Project Iron Boomerang
by John Pratt
In a time of economic downturn when the private sector is reducing its work force, the national government should step up to the plate with infrastructure spending to stimulate the economy and create jobs for the unemployed. We should be building infrastructure to benefit Australia when the boom times return.
One such project is the Iron Boomerang – the vision more than thirty years ago of iron ore magnate Lang Hancock of an east-west railway line to transport Queensland coal to Western Australia’s Pilbara region, returning to Queensland with Pilbara iron ore:
To establish first stage iron and steel smelting parks
Steel smelting would be established both in the Pilbara and in the Bowen Basin. Australia would then be exporting steel rather than iron ore and coal. Other industries which depend on steel and energy could also be developed in these new industrial regions. Steel could also be smelted midway in the Northern Territory.
One man with the money and the vision to bring the project to life is Shane Condon:
A HUGE project spanning a continent, three states, and at least five other countries will send Mackay's Boom Two into overdrive with 8000 new jobs for the region.
Project Iron Boomerang (PIB) will be a 3300km railway line from near the Pilbara, in Western Australia, to the Abbot Point region, north of Mackay, transporting iron ore and coal back and forth.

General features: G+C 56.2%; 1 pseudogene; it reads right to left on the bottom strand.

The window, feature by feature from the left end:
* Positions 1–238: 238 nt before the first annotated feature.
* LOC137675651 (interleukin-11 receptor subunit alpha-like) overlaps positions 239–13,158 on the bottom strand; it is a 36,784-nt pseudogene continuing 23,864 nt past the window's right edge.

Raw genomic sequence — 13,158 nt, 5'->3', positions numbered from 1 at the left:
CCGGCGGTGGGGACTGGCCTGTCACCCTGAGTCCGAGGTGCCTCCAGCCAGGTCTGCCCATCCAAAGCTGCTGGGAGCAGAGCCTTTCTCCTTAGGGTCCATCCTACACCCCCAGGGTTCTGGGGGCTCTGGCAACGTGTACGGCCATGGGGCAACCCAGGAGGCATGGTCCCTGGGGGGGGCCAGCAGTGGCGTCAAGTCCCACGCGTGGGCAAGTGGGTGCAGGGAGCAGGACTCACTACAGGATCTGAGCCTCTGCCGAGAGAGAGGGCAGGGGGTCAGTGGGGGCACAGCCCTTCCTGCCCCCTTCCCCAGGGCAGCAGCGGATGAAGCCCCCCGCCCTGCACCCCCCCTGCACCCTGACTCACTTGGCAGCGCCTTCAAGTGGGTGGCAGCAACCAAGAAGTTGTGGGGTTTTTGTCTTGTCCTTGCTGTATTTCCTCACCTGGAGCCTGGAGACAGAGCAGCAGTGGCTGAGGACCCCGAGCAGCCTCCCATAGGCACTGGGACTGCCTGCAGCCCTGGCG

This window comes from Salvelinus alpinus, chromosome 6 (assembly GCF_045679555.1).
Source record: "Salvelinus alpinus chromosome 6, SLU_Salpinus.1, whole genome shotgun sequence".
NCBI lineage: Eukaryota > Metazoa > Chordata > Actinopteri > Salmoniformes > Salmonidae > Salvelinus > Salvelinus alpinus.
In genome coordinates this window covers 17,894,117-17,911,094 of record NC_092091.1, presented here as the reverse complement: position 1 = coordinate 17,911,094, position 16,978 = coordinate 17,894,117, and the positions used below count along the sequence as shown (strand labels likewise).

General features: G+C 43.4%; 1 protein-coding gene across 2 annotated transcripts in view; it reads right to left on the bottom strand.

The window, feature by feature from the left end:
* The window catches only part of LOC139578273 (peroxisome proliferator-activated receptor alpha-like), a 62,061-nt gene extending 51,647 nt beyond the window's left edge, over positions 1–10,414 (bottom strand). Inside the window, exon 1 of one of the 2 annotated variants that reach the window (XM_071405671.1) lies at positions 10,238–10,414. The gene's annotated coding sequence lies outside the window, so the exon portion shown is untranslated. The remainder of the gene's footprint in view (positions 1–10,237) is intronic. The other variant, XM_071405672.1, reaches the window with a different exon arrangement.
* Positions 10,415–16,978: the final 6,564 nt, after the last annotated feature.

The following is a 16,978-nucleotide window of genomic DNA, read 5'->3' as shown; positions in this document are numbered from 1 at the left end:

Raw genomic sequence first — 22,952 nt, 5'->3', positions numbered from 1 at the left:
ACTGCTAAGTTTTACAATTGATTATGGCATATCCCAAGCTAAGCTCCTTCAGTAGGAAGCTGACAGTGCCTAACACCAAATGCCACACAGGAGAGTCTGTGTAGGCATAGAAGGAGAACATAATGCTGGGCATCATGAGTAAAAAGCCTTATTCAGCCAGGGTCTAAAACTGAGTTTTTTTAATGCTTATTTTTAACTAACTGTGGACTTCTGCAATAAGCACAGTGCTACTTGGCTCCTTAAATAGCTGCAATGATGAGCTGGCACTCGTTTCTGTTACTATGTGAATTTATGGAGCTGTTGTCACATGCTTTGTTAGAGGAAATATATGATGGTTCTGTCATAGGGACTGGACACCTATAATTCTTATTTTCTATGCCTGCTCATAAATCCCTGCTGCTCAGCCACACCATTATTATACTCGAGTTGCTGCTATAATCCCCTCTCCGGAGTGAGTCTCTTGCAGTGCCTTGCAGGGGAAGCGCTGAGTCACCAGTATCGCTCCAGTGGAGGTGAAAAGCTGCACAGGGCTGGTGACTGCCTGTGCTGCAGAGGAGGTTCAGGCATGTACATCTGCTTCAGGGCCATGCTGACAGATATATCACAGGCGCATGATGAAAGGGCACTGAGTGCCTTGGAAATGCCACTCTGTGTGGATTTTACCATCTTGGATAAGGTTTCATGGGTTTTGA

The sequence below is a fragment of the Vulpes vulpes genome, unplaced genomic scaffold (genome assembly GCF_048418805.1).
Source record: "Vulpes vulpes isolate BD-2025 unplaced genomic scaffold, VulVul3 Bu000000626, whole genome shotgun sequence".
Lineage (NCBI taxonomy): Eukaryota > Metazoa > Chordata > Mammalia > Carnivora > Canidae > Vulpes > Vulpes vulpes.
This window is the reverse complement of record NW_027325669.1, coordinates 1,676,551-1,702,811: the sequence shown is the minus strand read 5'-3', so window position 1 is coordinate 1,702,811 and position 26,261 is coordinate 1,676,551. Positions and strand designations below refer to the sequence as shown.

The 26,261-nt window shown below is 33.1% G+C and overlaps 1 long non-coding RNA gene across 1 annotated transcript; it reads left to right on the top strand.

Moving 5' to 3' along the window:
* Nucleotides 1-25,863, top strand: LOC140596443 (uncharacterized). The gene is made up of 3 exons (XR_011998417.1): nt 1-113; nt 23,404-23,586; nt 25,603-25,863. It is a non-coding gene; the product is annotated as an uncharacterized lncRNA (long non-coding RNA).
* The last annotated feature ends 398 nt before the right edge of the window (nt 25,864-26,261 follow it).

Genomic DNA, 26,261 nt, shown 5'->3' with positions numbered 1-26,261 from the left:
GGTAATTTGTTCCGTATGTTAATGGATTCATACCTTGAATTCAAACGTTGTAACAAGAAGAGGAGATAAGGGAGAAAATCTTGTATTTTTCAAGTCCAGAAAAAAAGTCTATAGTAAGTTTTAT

Korea, Taiwan, China, India and Japan are also interested in the project, which would offer cheaper steel to the industrial powerhouses.
Instead of Western Australia exporting raw iron ore and Queensland's Bowen Basin exporting raw coking coal, the line would shuttle both each way, allowing processed steel slabs to be exported from both sides of the continent.
The steel would weigh about one-third of the used raw materials, dropping the price of shipping.
With the proper government approvals, PIB will be operational by 2014 and fully completed by 2016.
Shane Condon, who founded the East West Line Parks company, which is behind the project, said six blast furnaces at each end of the line would process raw materials.
"It's one of the world's biggest projects," Mr Condon said.
"The plan is very solid and sound.
"We're just where we want to be 19 of the world's biggest steel companies have signed on to the project."
Mr Condon said it would cost $12.4billion to build the railway, for rolling stock (locomotives and wagons) and the land for the industrial parks at each end.
The total cost of the project, including infrastructure at each end, would be more than $49billion.
This would make it one of the biggest commercial projects in the world.
"There'll be 8000 jobs in the region, permanently," he said.
Instead of wasting billions of dollars on stimulus packages the government should be investing in infrastructure projects that will create the jobs of the future. We should always be adding value to our resources. Australia needs to be more than a quarry. By producing steel in Australia we can make sure the world’s best environmental practice is applied. Who knows – if carbon capture and storage becomes a reality we may even be able to dramatically reduce the inevitable GHG emissions. It is high time to move the industrial heart of Australia to the north.